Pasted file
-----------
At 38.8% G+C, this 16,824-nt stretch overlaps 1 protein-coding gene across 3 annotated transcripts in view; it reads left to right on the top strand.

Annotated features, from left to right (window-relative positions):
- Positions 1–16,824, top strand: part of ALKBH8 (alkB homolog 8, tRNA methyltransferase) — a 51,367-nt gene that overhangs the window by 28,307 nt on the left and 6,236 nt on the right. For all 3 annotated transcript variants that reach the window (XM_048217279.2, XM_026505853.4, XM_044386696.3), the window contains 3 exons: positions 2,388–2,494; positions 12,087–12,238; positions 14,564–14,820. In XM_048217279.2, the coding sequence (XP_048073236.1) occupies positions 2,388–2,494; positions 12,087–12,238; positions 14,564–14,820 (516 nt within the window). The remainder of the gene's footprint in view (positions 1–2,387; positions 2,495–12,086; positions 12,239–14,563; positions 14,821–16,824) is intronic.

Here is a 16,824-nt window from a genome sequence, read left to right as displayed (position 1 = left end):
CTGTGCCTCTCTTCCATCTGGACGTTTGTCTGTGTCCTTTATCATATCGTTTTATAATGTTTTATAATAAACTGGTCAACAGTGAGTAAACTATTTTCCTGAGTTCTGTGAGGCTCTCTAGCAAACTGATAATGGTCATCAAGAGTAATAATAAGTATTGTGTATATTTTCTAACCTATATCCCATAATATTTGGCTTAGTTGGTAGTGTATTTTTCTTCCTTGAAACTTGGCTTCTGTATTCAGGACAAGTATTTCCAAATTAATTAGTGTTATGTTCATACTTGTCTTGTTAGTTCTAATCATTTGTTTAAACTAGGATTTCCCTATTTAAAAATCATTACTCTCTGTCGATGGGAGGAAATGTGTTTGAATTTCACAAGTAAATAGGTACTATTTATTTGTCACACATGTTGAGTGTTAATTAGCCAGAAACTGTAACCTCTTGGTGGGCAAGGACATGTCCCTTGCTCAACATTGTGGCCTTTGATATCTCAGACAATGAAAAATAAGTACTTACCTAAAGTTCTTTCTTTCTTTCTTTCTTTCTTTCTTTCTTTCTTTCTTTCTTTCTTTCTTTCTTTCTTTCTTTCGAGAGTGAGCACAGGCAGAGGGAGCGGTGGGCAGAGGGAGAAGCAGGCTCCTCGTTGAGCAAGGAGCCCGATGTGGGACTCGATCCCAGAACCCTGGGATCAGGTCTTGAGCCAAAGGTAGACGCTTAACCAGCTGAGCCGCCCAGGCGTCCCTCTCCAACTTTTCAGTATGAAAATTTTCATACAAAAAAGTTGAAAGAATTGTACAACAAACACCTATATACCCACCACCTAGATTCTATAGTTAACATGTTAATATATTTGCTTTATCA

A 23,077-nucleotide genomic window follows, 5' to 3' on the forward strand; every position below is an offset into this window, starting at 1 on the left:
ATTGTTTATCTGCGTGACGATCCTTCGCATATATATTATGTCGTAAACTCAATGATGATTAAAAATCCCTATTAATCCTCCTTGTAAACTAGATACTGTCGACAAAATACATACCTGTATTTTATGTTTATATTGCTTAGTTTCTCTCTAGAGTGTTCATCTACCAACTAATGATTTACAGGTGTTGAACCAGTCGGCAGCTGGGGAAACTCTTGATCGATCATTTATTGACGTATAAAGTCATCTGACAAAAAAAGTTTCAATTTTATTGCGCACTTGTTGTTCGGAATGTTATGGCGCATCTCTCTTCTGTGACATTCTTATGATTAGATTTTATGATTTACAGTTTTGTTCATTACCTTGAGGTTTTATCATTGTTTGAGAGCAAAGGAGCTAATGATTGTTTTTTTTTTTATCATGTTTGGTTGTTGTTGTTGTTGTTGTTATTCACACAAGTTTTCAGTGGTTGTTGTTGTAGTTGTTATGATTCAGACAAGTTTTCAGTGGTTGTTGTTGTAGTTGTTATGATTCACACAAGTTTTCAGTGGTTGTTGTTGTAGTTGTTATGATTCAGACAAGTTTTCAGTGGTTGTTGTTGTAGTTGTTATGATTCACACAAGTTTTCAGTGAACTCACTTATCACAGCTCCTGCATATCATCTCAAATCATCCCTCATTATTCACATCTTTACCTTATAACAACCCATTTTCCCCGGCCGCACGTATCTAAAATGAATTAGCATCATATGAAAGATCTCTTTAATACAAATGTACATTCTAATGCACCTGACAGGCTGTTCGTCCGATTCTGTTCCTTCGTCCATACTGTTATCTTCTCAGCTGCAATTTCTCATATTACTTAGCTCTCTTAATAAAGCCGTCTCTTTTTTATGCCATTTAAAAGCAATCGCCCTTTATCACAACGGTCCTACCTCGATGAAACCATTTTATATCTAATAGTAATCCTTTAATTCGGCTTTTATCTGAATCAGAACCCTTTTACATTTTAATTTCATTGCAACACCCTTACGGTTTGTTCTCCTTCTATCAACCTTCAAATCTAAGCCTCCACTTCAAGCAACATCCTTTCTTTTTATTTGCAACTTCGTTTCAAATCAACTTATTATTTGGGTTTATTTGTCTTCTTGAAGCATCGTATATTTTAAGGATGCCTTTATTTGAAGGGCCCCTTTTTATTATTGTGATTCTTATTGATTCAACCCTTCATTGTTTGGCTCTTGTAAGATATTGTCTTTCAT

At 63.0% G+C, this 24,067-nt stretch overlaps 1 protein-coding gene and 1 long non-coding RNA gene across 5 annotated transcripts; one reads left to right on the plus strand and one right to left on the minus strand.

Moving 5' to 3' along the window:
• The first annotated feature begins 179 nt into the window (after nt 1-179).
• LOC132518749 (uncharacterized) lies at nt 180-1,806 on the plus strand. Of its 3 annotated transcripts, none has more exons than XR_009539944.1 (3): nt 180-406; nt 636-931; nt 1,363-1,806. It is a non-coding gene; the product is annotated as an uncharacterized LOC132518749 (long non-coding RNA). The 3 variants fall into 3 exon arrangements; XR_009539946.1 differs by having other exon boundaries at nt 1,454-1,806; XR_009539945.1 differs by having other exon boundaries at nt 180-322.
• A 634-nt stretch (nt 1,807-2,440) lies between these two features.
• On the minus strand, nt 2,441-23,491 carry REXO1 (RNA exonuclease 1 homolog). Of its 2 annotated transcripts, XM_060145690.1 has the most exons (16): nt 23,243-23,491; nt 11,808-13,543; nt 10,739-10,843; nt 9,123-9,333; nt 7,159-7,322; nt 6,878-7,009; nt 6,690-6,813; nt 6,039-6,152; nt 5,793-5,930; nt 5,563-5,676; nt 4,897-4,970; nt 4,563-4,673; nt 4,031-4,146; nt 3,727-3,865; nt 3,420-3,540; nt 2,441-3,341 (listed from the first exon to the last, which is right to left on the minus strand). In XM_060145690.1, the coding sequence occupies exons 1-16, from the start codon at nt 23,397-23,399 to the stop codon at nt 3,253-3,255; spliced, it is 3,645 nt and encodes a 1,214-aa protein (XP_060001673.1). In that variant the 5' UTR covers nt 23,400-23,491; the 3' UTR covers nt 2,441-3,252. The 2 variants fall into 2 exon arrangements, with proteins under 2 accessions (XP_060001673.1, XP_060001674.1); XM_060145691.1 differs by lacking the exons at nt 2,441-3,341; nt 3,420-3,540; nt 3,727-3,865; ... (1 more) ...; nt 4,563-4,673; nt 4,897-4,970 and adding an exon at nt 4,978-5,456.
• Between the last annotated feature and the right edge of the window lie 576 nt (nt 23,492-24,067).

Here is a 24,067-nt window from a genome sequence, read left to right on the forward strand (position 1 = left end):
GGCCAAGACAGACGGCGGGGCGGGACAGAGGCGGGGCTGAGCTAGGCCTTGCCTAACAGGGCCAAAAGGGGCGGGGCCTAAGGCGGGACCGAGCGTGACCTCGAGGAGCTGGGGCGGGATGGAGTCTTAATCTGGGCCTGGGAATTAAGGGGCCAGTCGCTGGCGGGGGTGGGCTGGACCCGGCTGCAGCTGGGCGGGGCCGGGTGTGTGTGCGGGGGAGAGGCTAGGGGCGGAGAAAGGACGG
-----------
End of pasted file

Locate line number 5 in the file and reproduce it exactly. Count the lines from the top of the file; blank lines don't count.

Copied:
CTGTGCCTCTCTTCCATCTGGACGTTTGTCTGTGTCCTTTATCATATCGTTTTATAATGTTTTATAATAAACTGGTCAACAGTGAGTAAACTATTTTCCTGAGTTCTGTGAGGCTCTCTAGCAAACTGATAATGGTCATCAAGAGTAATAATAAGTATTGTGTATATTTTCTAACCTATATCCCATAATATTTGGCTTAGTTGGTAGTGTATTTTTCTTCCTTGAAACTTGGCTTCTGTATTCAGGACAAGTATTTCCAAATTAATTAGTGTTATGTTCATACTTGTCTTGTTAGTTCTAATCATTTGTTTAAACTAGGATTTCCCTATTTAAAAATCATTACTCTCTGTCGATGGGAGGAAATGTGTTTGAATTTCACAAGTAAATAGGTACTATTTATTTGTCACACATGTTGAGTGTTAATTAGCCAGAAACTGTAACCTCTTGGTGGGCAAGGACATGTCCCTTGCTCAACATTGTGGCCTTTGATATCTCAGACAATGAAAAATAAGTACTTACCTAAAGTTCTTTCTTTCTTTCTTTCTTTCTTTCTTTCTTTCTTTCTTTCTTTCTTTCTTTCTTTCTTTCTTTCGAGAGTGAGCACAGGCAGAGGGAGCGGTGGGCAGAGGGAGAAGCAGGCTCCTCGTTGAGCAAGGAGCCCGATGTGGGACTCGATCCCAGAACCCTGGGATCAGGTCTTGAGCCAAAGGTAGACGCTTAACCAGCTGAGCCGCCCAGGCGTCCCTCTCCAACTTTTCAGTATGAAAATTTTCATACAAAAAAGTTGAAAGAATTGTACAACAAACACCTATATACCCACCACCTAGATTCTATAGTTAACATGTTAATATATTTGCTTTATCA